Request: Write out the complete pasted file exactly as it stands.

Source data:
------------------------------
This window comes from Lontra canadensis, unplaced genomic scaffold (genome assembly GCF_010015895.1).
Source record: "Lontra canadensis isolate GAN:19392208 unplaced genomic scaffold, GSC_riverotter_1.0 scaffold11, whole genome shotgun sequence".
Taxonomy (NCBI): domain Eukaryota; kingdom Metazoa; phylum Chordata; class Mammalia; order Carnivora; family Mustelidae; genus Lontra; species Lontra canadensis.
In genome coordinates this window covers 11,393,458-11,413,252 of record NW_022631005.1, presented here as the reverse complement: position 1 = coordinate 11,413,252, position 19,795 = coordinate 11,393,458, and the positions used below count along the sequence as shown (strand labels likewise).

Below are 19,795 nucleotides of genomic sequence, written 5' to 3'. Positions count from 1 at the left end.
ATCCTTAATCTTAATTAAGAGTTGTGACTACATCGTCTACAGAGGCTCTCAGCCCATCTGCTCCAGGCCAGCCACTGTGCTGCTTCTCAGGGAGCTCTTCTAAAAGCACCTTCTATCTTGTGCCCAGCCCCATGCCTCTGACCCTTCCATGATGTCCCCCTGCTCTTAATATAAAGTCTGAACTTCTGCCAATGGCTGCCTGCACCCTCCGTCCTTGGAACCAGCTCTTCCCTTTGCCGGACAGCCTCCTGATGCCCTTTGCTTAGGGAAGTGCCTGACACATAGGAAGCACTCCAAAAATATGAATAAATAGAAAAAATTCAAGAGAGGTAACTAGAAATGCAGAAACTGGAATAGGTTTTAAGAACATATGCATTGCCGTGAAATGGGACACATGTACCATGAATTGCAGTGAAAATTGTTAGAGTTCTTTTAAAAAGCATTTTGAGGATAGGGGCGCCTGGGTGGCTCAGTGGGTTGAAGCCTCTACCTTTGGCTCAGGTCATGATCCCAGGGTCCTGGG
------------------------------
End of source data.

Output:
This window comes from Lontra canadensis, unplaced genomic scaffold (genome assembly GCF_010015895.1).
Source record: "Lontra canadensis isolate GAN:19392208 unplaced genomic scaffold, GSC_riverotter_1.0 scaffold11, whole genome shotgun sequence".
Taxonomy (NCBI): domain Eukaryota; kingdom Metazoa; phylum Chordata; class Mammalia; order Carnivora; family Mustelidae; genus Lontra; species Lontra canadensis.
In genome coordinates this window covers 11,393,458-11,413,252 of record NW_022631005.1, presented here as the reverse complement: position 1 = coordinate 11,413,252, position 19,795 = coordinate 11,393,458, and the positions used below count along the sequence as shown (strand labels likewise).

Below are 19,795 nucleotides of genomic sequence, written 5' to 3'. Positions count from 1 at the left end.
ATCCTTAATCTTAATTAAGAGTTGTGACTACATCGTCTACAGAGGCTCTCAGCCCATCTGCTCCAGGCCAGCCACTGTGCTGCTTCTCAGGGAGCTCTTCTAAAAGCACCTTCTATCTTGTGCCCAGCCCCATGCCTCTGACCCTTCCATGATGTCCCCCTGCTCTTAATATAAAGTCTGAACTTCTGCCAATGGCTGCCTGCACCCTCCGTCCTTGGAACCAGCTCTTCCCTTTGCCGGACAGCCTCCTGATGCCCTTTGCTTAGGGAAGTGCCTGACACATAGGAAGCACTCCAAAAATATGAATAAATAGAAAAAATTCAAGAGAGGTAACTAGAAATGCAGAAACTGGAATAGGTTTTAAGAACATATGCATTGCCGTGAAATGGGACACATGTACCATGAATTGCAGTGAAAATTGTTAGAGTTCTTTTAAAAAGCATTTTGAGGATAGGGGCGCCTGGGTGGCTCAGTGGGTTGAAGCCTCTACCTTTGGCTCAGGTCATGATCCCAGGGTCCTGGG